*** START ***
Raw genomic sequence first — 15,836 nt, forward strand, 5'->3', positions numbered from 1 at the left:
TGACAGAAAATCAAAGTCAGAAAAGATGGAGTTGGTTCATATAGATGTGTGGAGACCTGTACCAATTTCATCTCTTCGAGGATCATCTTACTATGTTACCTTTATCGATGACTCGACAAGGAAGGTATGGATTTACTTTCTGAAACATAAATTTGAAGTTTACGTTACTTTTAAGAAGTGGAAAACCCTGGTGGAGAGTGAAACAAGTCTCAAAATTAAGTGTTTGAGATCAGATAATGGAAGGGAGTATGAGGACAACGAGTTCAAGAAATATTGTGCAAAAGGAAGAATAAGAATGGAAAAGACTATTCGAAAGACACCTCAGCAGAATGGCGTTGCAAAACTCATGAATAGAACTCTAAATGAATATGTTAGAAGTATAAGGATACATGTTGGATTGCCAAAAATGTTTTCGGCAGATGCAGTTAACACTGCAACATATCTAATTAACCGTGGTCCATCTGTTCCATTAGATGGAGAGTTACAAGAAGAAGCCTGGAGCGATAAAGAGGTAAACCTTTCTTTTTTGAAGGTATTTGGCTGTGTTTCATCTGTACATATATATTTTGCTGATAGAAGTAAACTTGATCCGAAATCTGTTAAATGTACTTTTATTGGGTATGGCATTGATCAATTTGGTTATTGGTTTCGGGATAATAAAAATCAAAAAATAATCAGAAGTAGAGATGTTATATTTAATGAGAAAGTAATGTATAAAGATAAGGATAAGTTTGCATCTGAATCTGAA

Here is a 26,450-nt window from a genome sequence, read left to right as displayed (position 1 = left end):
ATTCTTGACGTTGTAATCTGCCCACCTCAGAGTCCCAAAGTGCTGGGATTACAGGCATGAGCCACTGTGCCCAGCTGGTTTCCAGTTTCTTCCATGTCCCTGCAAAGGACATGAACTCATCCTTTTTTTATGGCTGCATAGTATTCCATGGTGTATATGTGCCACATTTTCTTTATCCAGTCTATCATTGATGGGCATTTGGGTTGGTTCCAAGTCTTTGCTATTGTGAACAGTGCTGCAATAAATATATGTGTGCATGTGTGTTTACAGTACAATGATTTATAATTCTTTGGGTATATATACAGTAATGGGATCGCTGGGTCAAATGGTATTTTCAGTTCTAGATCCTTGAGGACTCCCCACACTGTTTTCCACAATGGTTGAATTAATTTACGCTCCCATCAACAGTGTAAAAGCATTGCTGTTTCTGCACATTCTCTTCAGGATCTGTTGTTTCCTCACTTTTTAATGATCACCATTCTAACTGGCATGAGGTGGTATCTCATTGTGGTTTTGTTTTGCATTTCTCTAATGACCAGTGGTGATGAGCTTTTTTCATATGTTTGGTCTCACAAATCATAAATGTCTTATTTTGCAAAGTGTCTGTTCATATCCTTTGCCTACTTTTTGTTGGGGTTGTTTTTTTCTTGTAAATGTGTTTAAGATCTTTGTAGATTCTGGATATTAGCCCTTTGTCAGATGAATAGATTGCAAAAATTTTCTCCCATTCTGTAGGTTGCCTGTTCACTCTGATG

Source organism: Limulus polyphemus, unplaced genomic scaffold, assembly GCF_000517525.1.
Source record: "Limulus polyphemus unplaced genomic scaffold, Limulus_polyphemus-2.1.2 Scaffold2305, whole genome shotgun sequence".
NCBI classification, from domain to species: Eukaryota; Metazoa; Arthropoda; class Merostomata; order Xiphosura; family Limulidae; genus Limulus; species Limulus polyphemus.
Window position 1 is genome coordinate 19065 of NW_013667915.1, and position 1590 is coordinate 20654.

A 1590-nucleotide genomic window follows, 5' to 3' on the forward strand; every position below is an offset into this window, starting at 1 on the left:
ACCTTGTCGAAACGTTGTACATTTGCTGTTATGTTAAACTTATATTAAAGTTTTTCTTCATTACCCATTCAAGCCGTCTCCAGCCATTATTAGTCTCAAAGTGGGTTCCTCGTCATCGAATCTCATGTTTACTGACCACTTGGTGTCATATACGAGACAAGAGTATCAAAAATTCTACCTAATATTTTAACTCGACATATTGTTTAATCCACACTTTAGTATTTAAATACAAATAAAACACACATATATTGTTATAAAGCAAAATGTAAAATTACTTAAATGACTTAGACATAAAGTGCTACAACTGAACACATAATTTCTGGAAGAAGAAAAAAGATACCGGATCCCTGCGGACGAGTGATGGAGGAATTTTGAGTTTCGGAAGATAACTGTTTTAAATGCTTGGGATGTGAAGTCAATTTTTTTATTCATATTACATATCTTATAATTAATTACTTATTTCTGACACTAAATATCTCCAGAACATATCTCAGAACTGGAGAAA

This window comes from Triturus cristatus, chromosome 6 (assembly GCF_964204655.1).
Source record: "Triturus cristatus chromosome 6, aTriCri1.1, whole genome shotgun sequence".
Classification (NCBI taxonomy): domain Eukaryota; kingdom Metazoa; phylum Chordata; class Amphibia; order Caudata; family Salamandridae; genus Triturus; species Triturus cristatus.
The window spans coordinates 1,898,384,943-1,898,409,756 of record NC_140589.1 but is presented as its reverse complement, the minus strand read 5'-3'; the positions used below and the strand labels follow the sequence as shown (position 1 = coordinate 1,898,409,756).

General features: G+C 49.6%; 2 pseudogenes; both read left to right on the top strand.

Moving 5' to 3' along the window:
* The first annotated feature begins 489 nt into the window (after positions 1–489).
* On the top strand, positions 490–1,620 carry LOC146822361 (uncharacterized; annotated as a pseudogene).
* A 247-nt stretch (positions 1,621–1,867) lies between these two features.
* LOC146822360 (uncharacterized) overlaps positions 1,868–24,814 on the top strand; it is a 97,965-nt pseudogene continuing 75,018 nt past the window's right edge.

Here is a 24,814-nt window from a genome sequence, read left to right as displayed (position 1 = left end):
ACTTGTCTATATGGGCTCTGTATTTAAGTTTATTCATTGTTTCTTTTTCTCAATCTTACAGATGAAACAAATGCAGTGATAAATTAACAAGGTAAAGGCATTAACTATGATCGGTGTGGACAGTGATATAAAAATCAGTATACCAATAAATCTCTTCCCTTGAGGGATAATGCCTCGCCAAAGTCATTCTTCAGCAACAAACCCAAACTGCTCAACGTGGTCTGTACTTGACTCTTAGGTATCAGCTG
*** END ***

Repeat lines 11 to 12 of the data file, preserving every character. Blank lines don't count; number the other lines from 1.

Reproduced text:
This window comes from Triturus cristatus, chromosome 6 (assembly GCF_964204655.1).
Source record: "Triturus cristatus chromosome 6, aTriCri1.1, whole genome shotgun sequence".